Why is Salicyclic Acid Making Me Hairy?

Domo by karaphernelia

Hi! Whenever I use a product with salicylic acid for more than 3 nights in a row I get this strange irritation around the fine hair follicles on my face. It’s almost like a blackhead (but it’s white/clear) that won’t come out unless I use a tweezers. I’m sorry to be gross but that’s the best way to describe it. The irritation goes away a few days after I stop using the product..They look like hair follicles with hard white skin like stuff poking up and no change in my acne or other clogged pores…Can you all tell me why is this happening…? Thanks!

-Pink

Dear Pink,

Salicyclic acid is a beta-hydroxy acid that is used to cleanse and exfoliate the skin. Salicyclic acid improves acne, wrinkling, roughness, and mottled pigmentation of photodamaged skin with at least 6 months of daily application in 2-12% concentration, making it one of the most popular ingredients in skin care today.

Salicyclic acid revitalizes the skin by increasing the rate of cell turnover. It used to be believed by many (including myself) that salicyclic acid softens keratin, a protein that forms part of the skin structure, leading to skin cell death signals that trigger another round of replication. However, fairly recent research has shown that salicyclic acid actually works by dissolving the intercellular “cement” that holds adjacent skin cells together (British Journal of Dermatology, 2006).

Neutrogena Body Clear Body Wash, with 0.5% salicyclic acid.

Normal salicyclic acid reactions include erythema, redness, and peeling. If salicyclic acid is particularly irritating to you, this means two things to me: First and foremost, get thee to a dermatologist! The reason why brings me to reason two: Irritation after salicyclic acid use is associated with skin conditions like dermatitis and/or the use of harsh ingredients in other products that are perturbing the skin (British Journal of Dermatology, 1999). In one study, salicyclic acid absorption was found to be 2.2 times higher in acetone-treated skin, 46 times higher in patients with dermatitis, and 157 times higher (yes, you are reading that right) in patients with severe dermatitis or tape-stripped skin. What’s more, not only does acetone or dermatitis enhance the penetration of salicyclic acid, but salicyclic acid also enhances the penetration of other ingredients as well!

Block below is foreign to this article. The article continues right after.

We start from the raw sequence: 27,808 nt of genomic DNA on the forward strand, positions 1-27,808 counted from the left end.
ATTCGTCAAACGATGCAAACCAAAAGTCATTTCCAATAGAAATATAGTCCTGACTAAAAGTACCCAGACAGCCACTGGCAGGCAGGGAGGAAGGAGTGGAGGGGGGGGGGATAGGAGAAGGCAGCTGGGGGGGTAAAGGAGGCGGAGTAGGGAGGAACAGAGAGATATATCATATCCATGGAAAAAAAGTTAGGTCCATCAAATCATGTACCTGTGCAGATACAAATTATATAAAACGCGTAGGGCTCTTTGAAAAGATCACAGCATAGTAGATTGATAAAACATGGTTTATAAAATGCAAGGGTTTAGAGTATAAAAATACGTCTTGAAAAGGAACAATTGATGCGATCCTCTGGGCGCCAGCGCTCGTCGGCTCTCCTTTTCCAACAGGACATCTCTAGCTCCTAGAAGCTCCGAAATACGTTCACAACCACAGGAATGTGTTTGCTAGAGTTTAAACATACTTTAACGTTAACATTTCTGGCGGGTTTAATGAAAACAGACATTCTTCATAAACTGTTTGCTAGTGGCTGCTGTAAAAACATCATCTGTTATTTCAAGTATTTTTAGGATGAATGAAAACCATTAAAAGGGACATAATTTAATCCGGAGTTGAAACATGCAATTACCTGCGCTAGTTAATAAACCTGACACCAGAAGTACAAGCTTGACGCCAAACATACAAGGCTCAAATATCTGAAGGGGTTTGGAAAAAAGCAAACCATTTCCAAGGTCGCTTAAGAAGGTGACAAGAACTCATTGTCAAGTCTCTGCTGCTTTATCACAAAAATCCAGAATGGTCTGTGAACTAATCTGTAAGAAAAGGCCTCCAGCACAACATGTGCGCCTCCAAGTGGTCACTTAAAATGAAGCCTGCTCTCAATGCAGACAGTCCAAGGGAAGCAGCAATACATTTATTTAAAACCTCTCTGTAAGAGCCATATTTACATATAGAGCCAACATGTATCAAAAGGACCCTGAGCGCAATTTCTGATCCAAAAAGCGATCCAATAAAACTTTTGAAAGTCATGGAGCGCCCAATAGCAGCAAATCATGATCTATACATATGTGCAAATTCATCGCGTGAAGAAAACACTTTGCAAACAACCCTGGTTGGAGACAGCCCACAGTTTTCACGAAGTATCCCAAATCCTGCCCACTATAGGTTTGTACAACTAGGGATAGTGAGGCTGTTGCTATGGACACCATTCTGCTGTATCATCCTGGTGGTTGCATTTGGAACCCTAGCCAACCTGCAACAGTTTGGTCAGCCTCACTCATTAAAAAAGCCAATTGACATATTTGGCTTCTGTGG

If you’re not sure which of the ingredients you are using simultaneously with your salicyclic acid cleanser is causing the irritation, simply discontinue your products, one at a time, for about a week each. You should see an improvement with discontinuation of one of the products if ingredient-based irritation is in fact the cause of your problems.

You may also have an underlying skin condition, like rosacea, eczema, or psoriasis. Skin conditions like rosacea can be aided with cleansers of salicyclic acid and sulfur combined, but not nearly as much with salicyclic acid alone (American Journal of Nursing, 2001), whereas therapies like tacrolimus are sometimes combined with salicyclic acid for psoriasis (Archives of Dermatology, 2005).   Your dermatologist can best assess the right combinations of therapies for you if you have an underlying skin condition.

For more reasons that I can count, you should see a dermatologist ASAP. To find one in your area, please visit the American Academy of Dermatology’s “Find a Dermatologist” page.

Hope this helps,
Nicki

Photo source:  Domo, a photo by karaphernelia on Flickr.

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2 thoughts on “Why is Salicyclic Acid Making Me Hairy?

  1. PinkSith says:

    Hi! Thanks for answering my question. This helps a lot. Yup. looks like I need to go back to the Dermatologist and bring this with me t remind myself to mention it to her. I always forget. This time I’ll bring a list! you rock!

  2. Christine Giustra, Aesthetician says:

    Hi Nikki,
    You’ve given some great responses to reader skin concerns in the past, but this one was a little hard to read. For starters, I count eighteen misspellings of the word “salicylic.” I know that one’s not in spellcheck, but you are studying to become a dermatologist. Next, as a practicing skincare pro myself, I detect a pretty substantial disconnect between Pink’s complaint and your assessment of salicylic acid’s irritant potential. I realize that at this point in your studies, your recommendation will usually be to see a dermatologist, but I was dismayed that you didn’t address the plugs in the hair follicles at all.

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